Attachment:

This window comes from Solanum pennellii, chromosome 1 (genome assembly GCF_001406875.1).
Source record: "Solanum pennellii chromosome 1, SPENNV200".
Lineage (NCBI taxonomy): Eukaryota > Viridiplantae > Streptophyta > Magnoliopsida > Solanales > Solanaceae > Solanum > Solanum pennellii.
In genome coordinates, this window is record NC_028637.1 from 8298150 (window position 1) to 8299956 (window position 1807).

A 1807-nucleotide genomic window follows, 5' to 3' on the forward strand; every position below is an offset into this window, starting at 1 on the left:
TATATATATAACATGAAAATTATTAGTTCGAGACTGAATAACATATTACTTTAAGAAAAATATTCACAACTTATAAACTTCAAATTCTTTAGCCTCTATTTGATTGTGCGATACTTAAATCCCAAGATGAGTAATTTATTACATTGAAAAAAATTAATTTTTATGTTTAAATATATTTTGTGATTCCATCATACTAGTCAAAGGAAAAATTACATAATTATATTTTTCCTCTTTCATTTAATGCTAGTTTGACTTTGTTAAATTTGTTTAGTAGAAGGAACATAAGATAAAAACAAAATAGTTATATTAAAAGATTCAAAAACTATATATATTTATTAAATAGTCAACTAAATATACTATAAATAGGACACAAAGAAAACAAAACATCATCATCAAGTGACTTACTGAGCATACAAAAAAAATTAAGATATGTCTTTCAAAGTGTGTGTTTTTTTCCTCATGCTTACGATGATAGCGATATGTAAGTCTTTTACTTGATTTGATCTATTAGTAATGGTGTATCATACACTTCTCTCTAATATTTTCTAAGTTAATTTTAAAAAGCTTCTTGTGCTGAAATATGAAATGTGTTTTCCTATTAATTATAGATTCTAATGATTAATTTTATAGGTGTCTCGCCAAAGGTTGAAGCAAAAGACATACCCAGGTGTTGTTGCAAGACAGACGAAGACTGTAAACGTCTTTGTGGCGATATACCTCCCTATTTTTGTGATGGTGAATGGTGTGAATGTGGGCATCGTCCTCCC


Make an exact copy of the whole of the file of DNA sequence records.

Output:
This window comes from Solanum pennellii, chromosome 1 (genome assembly GCF_001406875.1).
Source record: "Solanum pennellii chromosome 1, SPENNV200".
Lineage (NCBI taxonomy): Eukaryota > Viridiplantae > Streptophyta > Magnoliopsida > Solanales > Solanaceae > Solanum > Solanum pennellii.
In genome coordinates, this window is record NC_028637.1 from 8298150 (window position 1) to 8299956 (window position 1807).

A 1807-nucleotide genomic window follows, 5' to 3' on the forward strand; every position below is an offset into this window, starting at 1 on the left:
TATATATATAACATGAAAATTATTAGTTCGAGACTGAATAACATATTACTTTAAGAAAAATATTCACAACTTATAAACTTCAAATTCTTTAGCCTCTATTTGATTGTGCGATACTTAAATCCCAAGATGAGTAATTTATTACATTGAAAAAAATTAATTTTTATGTTTAAATATATTTTGTGATTCCATCATACTAGTCAAAGGAAAAATTACATAATTATATTTTTCCTCTTTCATTTAATGCTAGTTTGACTTTGTTAAATTTGTTTAGTAGAAGGAACATAAGATAAAAACAAAATAGTTATATTAAAAGATTCAAAAACTATATATATTTATTAAATAGTCAACTAAATATACTATAAATAGGACACAAAGAAAACAAAACATCATCATCAAGTGACTTACTGAGCATACAAAAAAAATTAAGATATGTCTTTCAAAGTGTGTGTTTTTTTCCTCATGCTTACGATGATAGCGATATGTAAGTCTTTTACTTGATTTGATCTATTAGTAATGGTGTATCATACACTTCTCTCTAATATTTTCTAAGTTAATTTTAAAAAGCTTCTTGTGCTGAAATATGAAATGTGTTTTCCTATTAATTATAGATTCTAATGATTAATTTTATAGGTGTCTCGCCAAAGGTTGAAGCAAAAGACATACCCAGGTGTTGTTGCAAGACAGACGAAGACTGTAAACGTCTTTGTGGCGATATACCTCCCTATTTTTGTGATGGTGAATGGTGTGAATGTGGGCATCGTCCTCCC